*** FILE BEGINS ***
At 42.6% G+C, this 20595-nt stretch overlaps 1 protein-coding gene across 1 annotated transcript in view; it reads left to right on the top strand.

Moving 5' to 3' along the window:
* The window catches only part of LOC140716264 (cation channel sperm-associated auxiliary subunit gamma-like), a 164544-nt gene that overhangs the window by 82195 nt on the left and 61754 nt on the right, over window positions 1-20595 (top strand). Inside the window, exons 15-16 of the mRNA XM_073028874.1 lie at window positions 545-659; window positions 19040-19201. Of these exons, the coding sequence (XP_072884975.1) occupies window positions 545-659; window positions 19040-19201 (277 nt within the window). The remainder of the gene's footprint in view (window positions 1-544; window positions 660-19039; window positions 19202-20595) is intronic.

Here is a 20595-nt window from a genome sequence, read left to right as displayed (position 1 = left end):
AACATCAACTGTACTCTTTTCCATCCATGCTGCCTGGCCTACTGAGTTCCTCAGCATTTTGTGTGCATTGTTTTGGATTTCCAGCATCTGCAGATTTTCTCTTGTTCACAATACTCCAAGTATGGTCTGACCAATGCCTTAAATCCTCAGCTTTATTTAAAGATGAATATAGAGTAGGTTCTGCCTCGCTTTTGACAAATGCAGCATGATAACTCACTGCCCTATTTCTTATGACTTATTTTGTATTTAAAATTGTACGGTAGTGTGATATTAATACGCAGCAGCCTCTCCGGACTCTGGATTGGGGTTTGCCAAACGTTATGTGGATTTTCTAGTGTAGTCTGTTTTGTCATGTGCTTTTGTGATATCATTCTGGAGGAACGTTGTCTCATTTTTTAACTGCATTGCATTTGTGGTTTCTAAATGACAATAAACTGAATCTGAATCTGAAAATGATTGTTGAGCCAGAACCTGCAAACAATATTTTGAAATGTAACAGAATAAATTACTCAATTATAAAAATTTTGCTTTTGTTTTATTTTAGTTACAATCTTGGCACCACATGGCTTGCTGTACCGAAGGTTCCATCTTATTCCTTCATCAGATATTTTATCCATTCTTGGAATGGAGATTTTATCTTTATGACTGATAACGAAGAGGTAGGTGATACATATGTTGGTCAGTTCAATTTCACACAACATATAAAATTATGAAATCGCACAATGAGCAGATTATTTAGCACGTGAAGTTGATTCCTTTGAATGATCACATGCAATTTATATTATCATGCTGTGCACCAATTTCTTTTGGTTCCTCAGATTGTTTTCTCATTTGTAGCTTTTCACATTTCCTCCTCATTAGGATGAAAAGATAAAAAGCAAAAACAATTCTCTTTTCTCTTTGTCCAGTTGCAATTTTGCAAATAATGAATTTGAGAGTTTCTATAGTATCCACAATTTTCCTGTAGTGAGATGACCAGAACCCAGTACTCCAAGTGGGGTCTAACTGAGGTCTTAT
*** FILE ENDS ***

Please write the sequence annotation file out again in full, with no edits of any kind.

At 42.6% G+C, this 20595-nt stretch overlaps 1 protein-coding gene across 1 annotated transcript in view; it reads left to right on the top strand.

Moving 5' to 3' along the window:
* The window catches only part of LOC140716264 (cation channel sperm-associated auxiliary subunit gamma-like), a 164544-nt gene that overhangs the window by 82195 nt on the left and 61754 nt on the right, over window positions 1-20595 (top strand). Inside the window, exons 15-16 of the mRNA XM_073028874.1 lie at window positions 545-659; window positions 19040-19201. Of these exons, the coding sequence (XP_072884975.1) occupies window positions 545-659; window positions 19040-19201 (277 nt within the window). The remainder of the gene's footprint in view (window positions 1-544; window positions 660-19039; window positions 19202-20595) is intronic.

Here is a 20595-nt window from a genome sequence, read left to right as displayed (position 1 = left end):
AACATCAACTGTACTCTTTTCCATCCATGCTGCCTGGCCTACTGAGTTCCTCAGCATTTTGTGTGCATTGTTTTGGATTTCCAGCATCTGCAGATTTTCTCTTGTTCACAATACTCCAAGTATGGTCTGACCAATGCCTTAAATCCTCAGCTTTATTTAAAGATGAATATAGAGTAGGTTCTGCCTCGCTTTTGACAAATGCAGCATGATAACTCACTGCCCTATTTCTTATGACTTATTTTGTATTTAAAATTGTACGGTAGTGTGATATTAATACGCAGCAGCCTCTCCGGACTCTGGATTGGGGTTTGCCAAACGTTATGTGGATTTTCTAGTGTAGTCTGTTTTGTCATGTGCTTTTGTGATATCATTCTGGAGGAACGTTGTCTCATTTTTTAACTGCATTGCATTTGTGGTTTCTAAATGACAATAAACTGAATCTGAATCTGAAAATGATTGTTGAGCCAGAACCTGCAAACAATATTTTGAAATGTAACAGAATAAATTACTCAATTATAAAAATTTTGCTTTTGTTTTATTTTAGTTACAATCTTGGCACCACATGGCTTGCTGTACCGAAGGTTCCATCTTATTCCTTCATCAGATATTTTATCCATTCTTGGAATGGAGATTTTATCTTTATGACTGATAACGAAGAGGTAGGTGATACATATGTTGGTCAGTTCAATTTCACACAACATATAAAATTATGAAATCGCACAATGAGCAGATTATTTAGCACGTGAAGTTGATTCCTTTGAATGATCACATGCAATTTATATTATCATGCTGTGCACCAATTTCTTTTGGTTCCTCAGATTGTTTTCTCATTTGTAGCTTTTCACATTTCCTCCTCATTAGGATGAAAAGATAAAAAGCAAAAACAATTCTCTTTTCTCTTTGTCCAGTTGCAATTTTGCAAATAATGAATTTGAGAGTTTCTATAGTATCCACAATTTTCCTGTAGTGAGATGACCAGAACCCAGTACTCCAAGTGGGGTCTAACTGAGGTCTTAT